Owning property on the moon seems like an absurd scene from a sci-fi movie, but one man claims he can sell you a plot of land there. Some people believe he is a con-man; whereas others find it to be a light-hearted joke.
How Did Alaska and
Hawaii Become States?
Alaska and Hawaii are the only U.S. states that are not connected to the mainland. They each provide an abundance of natural resources, as well as tourism industries that boost the U.S. economy. Mike and Susi discuss their history and how they became the final two states in America.
Mark of the Monk
Some Buddhist monks have rows of small dots along their scalps. They are small round burns made by incense. This is part of an ancient Buddhist tradition, and the burns represent different tenets of Buddhism.
Father’s Day Around the World
Father’s Day is a popular holiday in the US, and it is also celebrated in many other countries. Justin and Megan discuss its history and the various ways it is observed in different cultures.
Seeing the Unseeable
In April, scientists unveiled the first-ever image of a black hole, which quickly spread across the Internet and captivated much of the world. Angie and Mike discuss the picture and the effort of the international team of scientists who worked to create it.
New Zealand’s Wonder Woman
Prime Minister Jacinda Ardern has received global recognition for her response to the terror attack in Christchurch, New Zealand. Natalie and Victor discuss the country’s leader and why she has become so highly regarded.
A Hairy Tradition
Judges and barristers in courtrooms around England can be seen wearing wigs that look like they have been plucked from the 17th century. Billy and Whitney talk about how this tradition came about and why it still persists today.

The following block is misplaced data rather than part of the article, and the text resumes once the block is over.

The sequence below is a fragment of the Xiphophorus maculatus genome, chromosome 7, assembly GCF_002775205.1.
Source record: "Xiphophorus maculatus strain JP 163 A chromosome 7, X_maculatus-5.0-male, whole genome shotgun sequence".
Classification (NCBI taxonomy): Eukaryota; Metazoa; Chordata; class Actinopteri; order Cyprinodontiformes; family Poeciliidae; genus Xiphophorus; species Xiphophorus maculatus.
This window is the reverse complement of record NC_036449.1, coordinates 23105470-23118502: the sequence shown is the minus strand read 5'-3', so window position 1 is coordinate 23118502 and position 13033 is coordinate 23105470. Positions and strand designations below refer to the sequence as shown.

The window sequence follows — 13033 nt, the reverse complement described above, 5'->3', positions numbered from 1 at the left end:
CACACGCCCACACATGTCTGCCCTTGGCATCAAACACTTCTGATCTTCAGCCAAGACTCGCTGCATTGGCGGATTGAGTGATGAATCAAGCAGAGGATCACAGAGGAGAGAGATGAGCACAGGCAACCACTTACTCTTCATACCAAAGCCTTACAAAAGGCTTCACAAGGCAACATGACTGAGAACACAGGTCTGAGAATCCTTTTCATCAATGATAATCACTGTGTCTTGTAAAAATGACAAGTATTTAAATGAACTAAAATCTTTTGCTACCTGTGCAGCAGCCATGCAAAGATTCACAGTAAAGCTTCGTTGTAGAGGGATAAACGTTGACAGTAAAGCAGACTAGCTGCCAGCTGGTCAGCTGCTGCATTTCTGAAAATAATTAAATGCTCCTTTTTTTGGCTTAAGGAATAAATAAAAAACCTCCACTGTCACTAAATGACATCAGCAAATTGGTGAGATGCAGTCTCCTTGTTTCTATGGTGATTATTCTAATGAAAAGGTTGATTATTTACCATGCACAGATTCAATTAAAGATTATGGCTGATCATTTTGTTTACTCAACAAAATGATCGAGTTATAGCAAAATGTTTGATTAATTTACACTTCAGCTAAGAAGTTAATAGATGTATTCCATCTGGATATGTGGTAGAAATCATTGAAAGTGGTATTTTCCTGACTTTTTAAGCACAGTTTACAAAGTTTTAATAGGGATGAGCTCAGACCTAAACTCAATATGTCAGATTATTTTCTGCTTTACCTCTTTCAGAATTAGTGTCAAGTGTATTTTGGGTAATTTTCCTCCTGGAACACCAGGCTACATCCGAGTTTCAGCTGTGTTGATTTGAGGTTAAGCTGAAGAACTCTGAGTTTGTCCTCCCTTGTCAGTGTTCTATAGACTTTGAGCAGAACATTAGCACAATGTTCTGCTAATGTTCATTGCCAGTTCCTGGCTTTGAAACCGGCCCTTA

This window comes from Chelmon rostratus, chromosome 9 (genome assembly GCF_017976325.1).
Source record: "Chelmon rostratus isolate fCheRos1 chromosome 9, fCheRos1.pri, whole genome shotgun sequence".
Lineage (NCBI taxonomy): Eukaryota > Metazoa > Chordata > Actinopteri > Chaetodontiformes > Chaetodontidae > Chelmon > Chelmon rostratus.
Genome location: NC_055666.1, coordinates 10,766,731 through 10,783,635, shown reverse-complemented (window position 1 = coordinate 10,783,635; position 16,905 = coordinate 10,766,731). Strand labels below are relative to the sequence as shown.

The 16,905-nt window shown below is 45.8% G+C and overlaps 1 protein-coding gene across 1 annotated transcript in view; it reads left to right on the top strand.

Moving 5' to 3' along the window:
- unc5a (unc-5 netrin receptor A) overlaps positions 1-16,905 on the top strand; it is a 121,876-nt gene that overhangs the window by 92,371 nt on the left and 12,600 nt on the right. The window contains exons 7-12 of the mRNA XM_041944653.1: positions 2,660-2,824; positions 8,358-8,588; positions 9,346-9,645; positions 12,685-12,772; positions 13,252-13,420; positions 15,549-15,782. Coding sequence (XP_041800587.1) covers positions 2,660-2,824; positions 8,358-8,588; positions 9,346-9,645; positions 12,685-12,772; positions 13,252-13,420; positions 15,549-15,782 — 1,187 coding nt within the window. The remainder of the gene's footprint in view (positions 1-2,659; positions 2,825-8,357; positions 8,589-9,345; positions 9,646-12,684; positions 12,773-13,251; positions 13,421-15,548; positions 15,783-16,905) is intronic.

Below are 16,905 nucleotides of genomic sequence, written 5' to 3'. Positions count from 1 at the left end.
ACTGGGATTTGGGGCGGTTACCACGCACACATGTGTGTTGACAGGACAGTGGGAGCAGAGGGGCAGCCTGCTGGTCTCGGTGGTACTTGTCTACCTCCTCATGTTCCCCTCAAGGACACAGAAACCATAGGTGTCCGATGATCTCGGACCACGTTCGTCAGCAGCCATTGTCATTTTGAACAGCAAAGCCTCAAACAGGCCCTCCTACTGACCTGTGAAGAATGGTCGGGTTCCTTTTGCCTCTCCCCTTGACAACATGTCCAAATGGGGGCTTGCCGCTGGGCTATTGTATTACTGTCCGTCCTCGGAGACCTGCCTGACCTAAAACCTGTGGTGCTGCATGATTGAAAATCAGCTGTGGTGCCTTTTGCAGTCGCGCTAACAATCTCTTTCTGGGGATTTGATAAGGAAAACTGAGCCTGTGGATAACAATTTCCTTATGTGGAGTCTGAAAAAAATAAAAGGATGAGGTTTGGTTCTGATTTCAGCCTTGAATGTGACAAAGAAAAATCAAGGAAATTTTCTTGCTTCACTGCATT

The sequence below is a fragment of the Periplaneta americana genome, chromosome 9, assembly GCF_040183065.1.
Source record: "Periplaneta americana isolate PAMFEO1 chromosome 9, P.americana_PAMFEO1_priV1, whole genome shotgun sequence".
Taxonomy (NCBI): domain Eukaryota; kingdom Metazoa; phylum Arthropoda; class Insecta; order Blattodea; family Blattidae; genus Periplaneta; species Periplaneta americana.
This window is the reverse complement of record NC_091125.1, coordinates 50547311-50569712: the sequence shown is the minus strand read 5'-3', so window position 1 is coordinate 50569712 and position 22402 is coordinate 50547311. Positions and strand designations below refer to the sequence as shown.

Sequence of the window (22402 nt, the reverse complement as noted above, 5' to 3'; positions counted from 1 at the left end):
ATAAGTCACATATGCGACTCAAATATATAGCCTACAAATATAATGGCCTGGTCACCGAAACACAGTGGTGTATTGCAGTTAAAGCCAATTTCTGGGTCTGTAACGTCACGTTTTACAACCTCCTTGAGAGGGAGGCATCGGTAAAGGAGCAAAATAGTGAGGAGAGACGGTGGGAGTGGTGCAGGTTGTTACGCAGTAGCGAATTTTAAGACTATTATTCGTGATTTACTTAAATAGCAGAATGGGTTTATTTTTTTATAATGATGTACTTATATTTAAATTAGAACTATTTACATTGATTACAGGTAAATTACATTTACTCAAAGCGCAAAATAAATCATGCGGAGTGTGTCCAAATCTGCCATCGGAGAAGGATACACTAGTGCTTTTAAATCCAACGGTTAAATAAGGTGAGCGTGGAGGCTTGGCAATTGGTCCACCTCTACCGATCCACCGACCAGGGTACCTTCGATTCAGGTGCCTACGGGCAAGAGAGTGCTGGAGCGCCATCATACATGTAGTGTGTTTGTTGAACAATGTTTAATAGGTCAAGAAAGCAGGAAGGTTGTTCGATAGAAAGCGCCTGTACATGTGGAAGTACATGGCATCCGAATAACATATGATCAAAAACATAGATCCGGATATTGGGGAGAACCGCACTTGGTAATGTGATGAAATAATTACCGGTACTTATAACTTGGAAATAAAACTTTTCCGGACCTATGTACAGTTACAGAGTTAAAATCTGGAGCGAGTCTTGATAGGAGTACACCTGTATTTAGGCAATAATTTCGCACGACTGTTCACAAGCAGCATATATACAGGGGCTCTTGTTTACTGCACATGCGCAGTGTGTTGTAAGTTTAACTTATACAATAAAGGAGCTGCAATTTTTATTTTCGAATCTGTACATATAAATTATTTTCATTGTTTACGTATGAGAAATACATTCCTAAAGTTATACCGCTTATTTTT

As runners of the 2019 London Marathon reached the mile 23 mark, they were not met with the normal plastic water bottle to quench their thirst. Instead, they were given a little blob-shaped sachet made of brown seaweed that was filled with a sports drink.
What Foods Can We Call Spicy?
We use the word “spicy” to describe peppers that make us feel hot. The word is also used in reference to foods like garlic, wasabi, and mint, which elicit a different type of strong sensation in our mouths and noses. Maria and Travis discuss the various types of spiciness, the ways certain foods affect our senses, and words that allude to strong food feelings.
In the past few years, plant-based and lab-grown meat products have gradually become more popular. Several US fast food chains have added meat alternatives to the menu. Brenda and Arnold discuss this growing trend, as well as what has caused the change.
Treasures Hidden in Plain Sight
A small church on the island of Nantucket off the coast of Massachusetts boasts a beauty few have seen—or heard of. The stained glass windows produced by Tiffany of New York at St. Paul’s Church are a strikingly beautiful sight with a story to match.
BPA: Buyer Beware
Academic scientists and government regulators are continually butting heads about the risks involved with BPA consumption.
Who’s Listening to You?
Voice-activated assistants are becoming commonplace in the home, office, and other locations. More than 100 million people own a device that houses Amazon’s Alexa. To improve Alexa’s quality, real people are listening to conversations between you and Alexa.
Traditional Chinese Medicine
With the earliest written records dating back to the 3rd century B.C., and potentially originating over 5,000 years ago, traditional Chinese medicine has endured. Becca and Patrick discuss some of the history and uses of traditional Chinese medicine, as well as its status on a global scale.